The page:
property donated by member Wallace Rodd, on the Royalty Junction Road behind his tourist cabins at Highfield. For the next sixteen years the club flourished with a large increase in membership. Trapshooting was added and the name was changed to the Charlottetown Gun Club. The first perfect score ever recorded in skeet on Prince Edward Island was a 25x25 by Wylie Bryenton (1954) and the first 100x100, and second in Atlantic Canada, was shot by Ron Atkinson (1955). A clubhouse was built and in 1956 two new skeet fields were constructed and battery operated electric release traps were purchased, ending the manual release era. The three fields at Winsloe, with weekly newspaper coverage of scores, made skeet shooting a popular recreational pastime on Prince Edward Island. Both skeet and trapshooting were available but skeet was by far the most popular choice of members. The game had remained unchanged for 30 years with its semi-circular field, 8 stations and 16 different angles to challenge the skill of shotgunners. A round of skeet was 25 shots, with two single shots from each station, and 4 doubles taken on stations 1,2,6 and 7. The 25th shot was the choice of the shooter, and most headed for low 7?? By 1966 club activity had declined. The property the club was situated on had been sold and Charlottetown skeet shooters moved to a new location on the farm of member Harley Ings in Mount Herbert. The Charlottetown Gun Club reverted to a single skeet field and trap layout. The older trap houses were stored on the property but deteriorated rapidly and were eventually burned. In 1972 the six years of lead accumulation caused a major concern to neighboring corn crops and the Gun Club was forced to make yet another move. This time the club acquired a farm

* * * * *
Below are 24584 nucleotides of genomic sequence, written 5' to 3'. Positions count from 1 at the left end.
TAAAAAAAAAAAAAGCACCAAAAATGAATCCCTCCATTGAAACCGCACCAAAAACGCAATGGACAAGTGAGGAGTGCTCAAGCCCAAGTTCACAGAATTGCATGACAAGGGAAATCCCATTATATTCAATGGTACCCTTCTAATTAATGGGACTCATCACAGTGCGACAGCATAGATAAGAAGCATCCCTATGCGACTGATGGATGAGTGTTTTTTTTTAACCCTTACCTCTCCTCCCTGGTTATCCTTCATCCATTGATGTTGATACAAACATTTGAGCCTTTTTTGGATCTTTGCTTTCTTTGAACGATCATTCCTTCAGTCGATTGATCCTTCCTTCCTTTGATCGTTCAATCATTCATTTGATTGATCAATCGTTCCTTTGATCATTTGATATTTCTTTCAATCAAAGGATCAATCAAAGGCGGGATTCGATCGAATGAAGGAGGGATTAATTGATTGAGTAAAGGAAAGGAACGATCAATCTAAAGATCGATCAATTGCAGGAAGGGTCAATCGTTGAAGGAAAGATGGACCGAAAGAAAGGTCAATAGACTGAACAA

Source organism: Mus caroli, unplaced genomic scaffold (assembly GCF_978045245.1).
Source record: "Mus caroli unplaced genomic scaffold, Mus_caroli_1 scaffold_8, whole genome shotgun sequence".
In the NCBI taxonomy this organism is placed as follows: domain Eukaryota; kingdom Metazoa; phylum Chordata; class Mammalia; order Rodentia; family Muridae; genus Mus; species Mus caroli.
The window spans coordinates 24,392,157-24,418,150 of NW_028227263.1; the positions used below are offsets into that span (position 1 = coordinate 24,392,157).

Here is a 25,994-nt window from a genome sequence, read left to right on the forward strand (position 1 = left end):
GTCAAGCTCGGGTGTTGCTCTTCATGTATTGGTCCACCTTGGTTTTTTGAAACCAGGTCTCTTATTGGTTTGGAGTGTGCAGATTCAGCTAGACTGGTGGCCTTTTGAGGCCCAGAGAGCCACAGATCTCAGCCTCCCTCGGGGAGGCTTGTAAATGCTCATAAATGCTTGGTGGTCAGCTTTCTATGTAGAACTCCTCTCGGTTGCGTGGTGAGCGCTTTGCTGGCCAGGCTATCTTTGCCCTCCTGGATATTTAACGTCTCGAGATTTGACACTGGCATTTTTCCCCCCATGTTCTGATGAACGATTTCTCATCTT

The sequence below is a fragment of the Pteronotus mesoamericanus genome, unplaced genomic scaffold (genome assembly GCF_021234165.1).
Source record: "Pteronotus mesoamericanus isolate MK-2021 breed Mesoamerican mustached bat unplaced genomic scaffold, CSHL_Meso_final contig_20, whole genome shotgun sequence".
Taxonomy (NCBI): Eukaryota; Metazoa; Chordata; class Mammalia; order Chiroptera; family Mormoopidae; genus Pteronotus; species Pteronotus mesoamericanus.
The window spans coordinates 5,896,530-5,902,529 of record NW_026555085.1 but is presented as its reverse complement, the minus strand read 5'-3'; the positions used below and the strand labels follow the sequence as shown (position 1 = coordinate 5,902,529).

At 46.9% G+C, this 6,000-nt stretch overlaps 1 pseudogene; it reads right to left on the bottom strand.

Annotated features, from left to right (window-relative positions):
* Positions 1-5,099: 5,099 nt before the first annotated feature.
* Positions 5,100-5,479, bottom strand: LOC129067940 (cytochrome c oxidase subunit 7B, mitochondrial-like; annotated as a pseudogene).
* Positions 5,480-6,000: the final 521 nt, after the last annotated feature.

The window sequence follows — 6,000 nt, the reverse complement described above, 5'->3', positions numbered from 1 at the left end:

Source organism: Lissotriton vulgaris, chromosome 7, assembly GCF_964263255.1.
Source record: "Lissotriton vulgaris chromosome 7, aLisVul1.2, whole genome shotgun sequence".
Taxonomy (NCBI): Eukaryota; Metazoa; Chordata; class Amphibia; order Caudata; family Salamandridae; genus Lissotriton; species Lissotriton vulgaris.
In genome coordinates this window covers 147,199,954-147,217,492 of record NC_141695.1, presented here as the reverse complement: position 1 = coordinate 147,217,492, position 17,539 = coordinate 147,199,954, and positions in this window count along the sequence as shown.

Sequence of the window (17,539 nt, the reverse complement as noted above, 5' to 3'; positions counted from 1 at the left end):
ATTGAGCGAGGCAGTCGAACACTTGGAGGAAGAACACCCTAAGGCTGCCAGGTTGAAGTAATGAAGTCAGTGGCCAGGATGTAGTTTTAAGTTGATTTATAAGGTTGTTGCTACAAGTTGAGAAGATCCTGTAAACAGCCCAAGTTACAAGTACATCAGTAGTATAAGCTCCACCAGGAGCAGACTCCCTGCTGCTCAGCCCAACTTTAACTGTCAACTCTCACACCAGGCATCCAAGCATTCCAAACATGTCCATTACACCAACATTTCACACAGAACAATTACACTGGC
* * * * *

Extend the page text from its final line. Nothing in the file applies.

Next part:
on the 48 Road in Mount Albion for $2,500 and for the first time in almost 90 years clay target shooting on Prince Edward Island had a permanent home on the Charlottetown Gun Club’s own property. This was also the year that the rules of skeet shooting changed when “speed-up skeet was introduced, changing the option shot to the first miss and doubles taken after the singles on stations 1, 2, 6 and 7. The club soon added a second field an built a new clubhouse at Mount Albion , beginning a new era in clay target enthusiasm on PEI. In 1974 the name was changed to the Charlottetown Trap & Skeet Club and new inter-maritime competitions gradually developed the club into one of the most popular stops on the Maritime skeet circuit. In 1990 the club held the first annual Canadian, ‘Targetdust Classic’ , named for the Canadian skeet news letter, ‘Targetdust’ which originated in the mid 1970s as the Charlottetown club’s monthly bulletin. The club added a third skeet field and introduced a permanent Sporting Clay layout in 1992, providing one of the finest clay target shooting facilities in Eastern Canada. Trap shooting has remained an alternative, linking the club back to its Island roots in 1884, but the game of skeet, with it’s multi-angled shot challenges, has remained the popular clay target choice for most members. A number of individuals have made major personal contributions to the existence and growth of clay target sports on Prince Edward Island from 1884 to the present. Using one individual as an
example, the name of Willard "Bill" Morrell stands out as a representative of those builders. Bill began skeet shooting in Charlottetown as a young man in 1956 and took a dedicated interest in all forms of clay target sports. He developed into one of the most talented and enduring shooters in Maritime skeet history and for the last half century has served the sport in many responsible positions through the best and worst of times. Bill Morrell is a shining example of all who have given time and talent to the existence of the Charlottetown Trap and Skeet Club.